But the important takeaway here is this: Friedman’s view is that a certain kind of unrestricted welfare state makes illegal immigration good, because it severs residency from welfare eligibility. Friedman is unequivocal about the desirability of free migration. Anyone really committed to Friedman’s stated view about welfare and immigration should by no means try to restrict immigration, but instead should try to enable illegal immigration. A devout Friedmanite should stand stoutly against every fence, every border cop, every increase in the INS budget, any proposed database check for a new workers’ legal status, etc. I think it makes more sense to argue first for a guest worker program. But if that is in fact impossible, then Friedman has it right: more illegal immigration is the best we can do.See the fuller discussion at Will Wilkinson's blog.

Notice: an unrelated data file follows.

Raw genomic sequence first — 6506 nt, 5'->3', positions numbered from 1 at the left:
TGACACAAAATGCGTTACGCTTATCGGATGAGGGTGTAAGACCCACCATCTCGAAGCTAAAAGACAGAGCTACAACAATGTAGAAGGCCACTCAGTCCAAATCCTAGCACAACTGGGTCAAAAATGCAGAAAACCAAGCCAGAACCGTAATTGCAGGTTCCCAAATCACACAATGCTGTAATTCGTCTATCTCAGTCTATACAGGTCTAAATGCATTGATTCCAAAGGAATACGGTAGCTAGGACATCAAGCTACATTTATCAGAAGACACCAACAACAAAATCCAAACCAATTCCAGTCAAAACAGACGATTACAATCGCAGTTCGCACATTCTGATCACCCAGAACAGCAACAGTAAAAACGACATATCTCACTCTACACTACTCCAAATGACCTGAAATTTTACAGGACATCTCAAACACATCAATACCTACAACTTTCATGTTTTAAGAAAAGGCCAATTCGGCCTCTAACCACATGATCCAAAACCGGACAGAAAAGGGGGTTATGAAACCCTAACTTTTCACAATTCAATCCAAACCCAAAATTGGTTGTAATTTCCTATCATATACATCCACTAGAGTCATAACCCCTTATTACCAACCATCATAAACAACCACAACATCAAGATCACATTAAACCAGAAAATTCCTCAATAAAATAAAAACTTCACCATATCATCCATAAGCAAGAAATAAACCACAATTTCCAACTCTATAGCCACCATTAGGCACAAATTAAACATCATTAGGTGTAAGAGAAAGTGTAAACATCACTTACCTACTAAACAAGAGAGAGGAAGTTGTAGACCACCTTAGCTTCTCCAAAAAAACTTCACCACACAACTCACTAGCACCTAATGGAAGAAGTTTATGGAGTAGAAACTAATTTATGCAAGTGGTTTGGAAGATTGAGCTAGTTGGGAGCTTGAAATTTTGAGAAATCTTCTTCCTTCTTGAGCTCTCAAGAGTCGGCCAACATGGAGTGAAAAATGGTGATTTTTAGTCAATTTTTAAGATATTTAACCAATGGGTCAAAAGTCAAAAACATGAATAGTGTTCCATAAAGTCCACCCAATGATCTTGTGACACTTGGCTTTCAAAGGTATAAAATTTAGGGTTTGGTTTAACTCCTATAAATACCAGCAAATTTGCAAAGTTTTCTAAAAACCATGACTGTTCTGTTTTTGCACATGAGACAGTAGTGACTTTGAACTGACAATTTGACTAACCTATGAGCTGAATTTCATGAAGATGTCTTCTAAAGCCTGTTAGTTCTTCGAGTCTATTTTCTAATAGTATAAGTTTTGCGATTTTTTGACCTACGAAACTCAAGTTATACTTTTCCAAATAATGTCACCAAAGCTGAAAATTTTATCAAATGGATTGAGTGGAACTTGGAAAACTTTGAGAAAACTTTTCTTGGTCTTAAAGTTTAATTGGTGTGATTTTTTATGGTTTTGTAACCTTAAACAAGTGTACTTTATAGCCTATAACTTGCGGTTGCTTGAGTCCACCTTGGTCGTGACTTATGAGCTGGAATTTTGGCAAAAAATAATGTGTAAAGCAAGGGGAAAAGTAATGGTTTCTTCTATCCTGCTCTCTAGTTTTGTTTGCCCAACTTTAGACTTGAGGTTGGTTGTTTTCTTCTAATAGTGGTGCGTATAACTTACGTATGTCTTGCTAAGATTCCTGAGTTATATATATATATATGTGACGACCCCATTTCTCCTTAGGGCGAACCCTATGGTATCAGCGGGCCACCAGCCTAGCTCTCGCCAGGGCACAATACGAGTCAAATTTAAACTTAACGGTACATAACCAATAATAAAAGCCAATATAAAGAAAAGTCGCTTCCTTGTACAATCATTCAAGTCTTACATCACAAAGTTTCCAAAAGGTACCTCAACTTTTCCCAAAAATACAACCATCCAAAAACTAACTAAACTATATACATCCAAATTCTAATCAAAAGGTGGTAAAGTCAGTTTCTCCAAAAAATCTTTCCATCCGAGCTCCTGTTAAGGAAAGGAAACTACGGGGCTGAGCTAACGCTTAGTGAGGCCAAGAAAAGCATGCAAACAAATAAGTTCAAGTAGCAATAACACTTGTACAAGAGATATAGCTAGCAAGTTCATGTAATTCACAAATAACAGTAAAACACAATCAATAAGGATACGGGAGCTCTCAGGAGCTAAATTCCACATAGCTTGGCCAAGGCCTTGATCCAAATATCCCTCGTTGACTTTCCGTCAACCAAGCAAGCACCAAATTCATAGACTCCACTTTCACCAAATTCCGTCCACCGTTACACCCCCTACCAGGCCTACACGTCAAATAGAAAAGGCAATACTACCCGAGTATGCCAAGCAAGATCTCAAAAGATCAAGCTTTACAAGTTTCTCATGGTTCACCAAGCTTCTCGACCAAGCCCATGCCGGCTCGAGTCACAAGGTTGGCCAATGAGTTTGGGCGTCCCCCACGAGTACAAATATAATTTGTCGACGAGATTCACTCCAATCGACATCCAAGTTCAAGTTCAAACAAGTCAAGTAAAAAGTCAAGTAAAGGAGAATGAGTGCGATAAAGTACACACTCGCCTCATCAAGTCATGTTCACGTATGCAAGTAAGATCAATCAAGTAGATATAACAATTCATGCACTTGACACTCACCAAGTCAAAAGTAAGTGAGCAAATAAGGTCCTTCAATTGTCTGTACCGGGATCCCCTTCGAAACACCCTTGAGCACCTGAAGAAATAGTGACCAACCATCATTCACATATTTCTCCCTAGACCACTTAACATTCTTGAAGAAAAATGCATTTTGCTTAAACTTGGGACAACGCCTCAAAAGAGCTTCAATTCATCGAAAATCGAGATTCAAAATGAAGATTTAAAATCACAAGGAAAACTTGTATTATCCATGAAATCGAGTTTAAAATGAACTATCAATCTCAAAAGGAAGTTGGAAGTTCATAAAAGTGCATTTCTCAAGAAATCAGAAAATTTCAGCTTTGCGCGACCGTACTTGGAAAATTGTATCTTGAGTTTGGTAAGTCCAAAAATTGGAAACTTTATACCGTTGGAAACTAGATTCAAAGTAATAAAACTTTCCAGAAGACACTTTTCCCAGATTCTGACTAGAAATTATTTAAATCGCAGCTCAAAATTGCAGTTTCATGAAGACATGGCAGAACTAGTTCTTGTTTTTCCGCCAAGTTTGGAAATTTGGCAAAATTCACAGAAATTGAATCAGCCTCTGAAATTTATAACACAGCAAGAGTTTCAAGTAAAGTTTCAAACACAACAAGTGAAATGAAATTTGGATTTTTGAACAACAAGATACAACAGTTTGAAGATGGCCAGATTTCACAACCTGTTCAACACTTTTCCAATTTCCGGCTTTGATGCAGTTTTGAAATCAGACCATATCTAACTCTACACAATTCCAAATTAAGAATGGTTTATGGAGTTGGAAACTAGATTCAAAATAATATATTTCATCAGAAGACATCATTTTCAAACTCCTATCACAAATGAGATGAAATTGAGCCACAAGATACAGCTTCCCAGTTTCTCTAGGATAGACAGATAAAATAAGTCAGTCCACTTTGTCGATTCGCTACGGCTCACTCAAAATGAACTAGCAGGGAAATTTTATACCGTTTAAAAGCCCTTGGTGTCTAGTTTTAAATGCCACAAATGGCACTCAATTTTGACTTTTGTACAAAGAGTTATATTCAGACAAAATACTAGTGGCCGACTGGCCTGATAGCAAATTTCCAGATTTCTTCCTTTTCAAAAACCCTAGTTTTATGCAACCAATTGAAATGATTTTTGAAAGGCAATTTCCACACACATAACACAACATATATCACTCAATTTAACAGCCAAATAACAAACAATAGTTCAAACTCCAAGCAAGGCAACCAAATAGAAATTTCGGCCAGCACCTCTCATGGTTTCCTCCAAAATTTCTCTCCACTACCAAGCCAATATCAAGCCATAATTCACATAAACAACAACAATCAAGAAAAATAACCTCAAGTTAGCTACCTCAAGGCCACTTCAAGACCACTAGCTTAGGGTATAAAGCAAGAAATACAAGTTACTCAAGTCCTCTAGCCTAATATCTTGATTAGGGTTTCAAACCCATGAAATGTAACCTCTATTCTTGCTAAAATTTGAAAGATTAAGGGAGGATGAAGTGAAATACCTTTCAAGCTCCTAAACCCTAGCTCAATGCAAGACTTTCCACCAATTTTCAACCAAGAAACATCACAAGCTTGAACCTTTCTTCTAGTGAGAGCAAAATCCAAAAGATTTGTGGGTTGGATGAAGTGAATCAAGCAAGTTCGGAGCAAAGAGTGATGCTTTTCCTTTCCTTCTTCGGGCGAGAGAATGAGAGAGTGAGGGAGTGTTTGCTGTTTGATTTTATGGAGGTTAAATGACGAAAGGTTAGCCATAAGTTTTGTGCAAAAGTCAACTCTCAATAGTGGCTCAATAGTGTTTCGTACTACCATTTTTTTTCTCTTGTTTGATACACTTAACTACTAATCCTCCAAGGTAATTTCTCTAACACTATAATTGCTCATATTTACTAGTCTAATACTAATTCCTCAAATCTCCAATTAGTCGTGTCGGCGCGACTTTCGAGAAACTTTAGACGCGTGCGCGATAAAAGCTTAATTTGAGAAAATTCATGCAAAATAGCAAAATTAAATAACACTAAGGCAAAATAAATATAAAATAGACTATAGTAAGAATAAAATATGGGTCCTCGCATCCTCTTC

UPDATE (June 13, 2008): And, of related interest, a discussion of how the benefits of remittances are really the benefits of labor migration, and how Switzerland, despite being difficult to immigrate to, has the highest percentage of foreign-born in its population of any OECD country, also both from Will Wilkinson. The latter provides further evidence for the logical separability of citizenship, residency, work rights, and welfare eligibility.